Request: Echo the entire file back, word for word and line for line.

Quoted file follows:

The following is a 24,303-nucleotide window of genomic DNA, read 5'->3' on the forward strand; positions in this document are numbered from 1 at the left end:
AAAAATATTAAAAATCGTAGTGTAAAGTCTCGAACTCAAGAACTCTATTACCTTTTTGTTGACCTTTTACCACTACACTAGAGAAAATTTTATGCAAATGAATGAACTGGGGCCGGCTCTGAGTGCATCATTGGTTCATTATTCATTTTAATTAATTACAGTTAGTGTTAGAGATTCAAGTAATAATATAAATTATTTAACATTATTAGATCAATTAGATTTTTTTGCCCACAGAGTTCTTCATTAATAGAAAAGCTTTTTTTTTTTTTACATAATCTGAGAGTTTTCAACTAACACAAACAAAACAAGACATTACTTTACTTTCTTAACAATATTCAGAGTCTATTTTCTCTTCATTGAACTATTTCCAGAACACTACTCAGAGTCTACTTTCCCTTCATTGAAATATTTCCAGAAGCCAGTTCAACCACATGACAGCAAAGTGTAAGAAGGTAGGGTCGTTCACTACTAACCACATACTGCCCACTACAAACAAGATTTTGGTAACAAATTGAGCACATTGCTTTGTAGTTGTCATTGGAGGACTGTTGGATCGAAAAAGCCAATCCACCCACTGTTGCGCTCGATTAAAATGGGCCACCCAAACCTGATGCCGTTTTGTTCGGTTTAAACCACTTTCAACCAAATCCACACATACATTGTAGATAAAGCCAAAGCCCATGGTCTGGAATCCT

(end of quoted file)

The following is a 24,303-nucleotide window of genomic DNA, read 5'->3' on the forward strand; positions in this document are numbered from 1 at the left end:
AAAAATATTAAAAATCGTAGTGTAAAGTCTCGAACTCAAGAACTCTATTACCTTTTTGTTGACCTTTTACCACTACACTAGAGAAAATTTTATGCAAATGAATGAACTGGGGCCGGCTCTGAGTGCATCATTGGTTCATTATTCATTTTAATTAATTACAGTTAGTGTTAGAGATTCAAGTAATAATATAAATTATTTAACATTATTAGATCAATTAGATTTTTTTGCCCACAGAGTTCTTCATTAATAGAAAAGCTTTTTTTTTTTTTACATAATCTGAGAGTTTTCAACTAACACAAACAAAACAAGACATTACTTTACTTTCTTAACAATATTCAGAGTCTATTTTCTCTTCATTGAACTATTTCCAGAACACTACTCAGAGTCTACTTTCCCTTCATTGAAATATTTCCAGAAGCCAGTTCAACCACATGACAGCAAAGTGTAAGAAGGTAGGGTCGTTCACTACTAACCACATACTGCCCACTACAAACAAGATTTTGGTAACAAATTGAGCACATTGCTTTGTAGTTGTCATTGGAGGACTGTTGGATCGAAAAAGCCAATCCACCCACTGTTGCGCTCGATTAAAATGGGCCACCCAAACCTGATGCCGTTTTGTTCGGTTTAAACCACTTTCAACCAAATCCACACATACATTGTAGATAAAGCCAAAGCCCATGGTCTGGAATCCT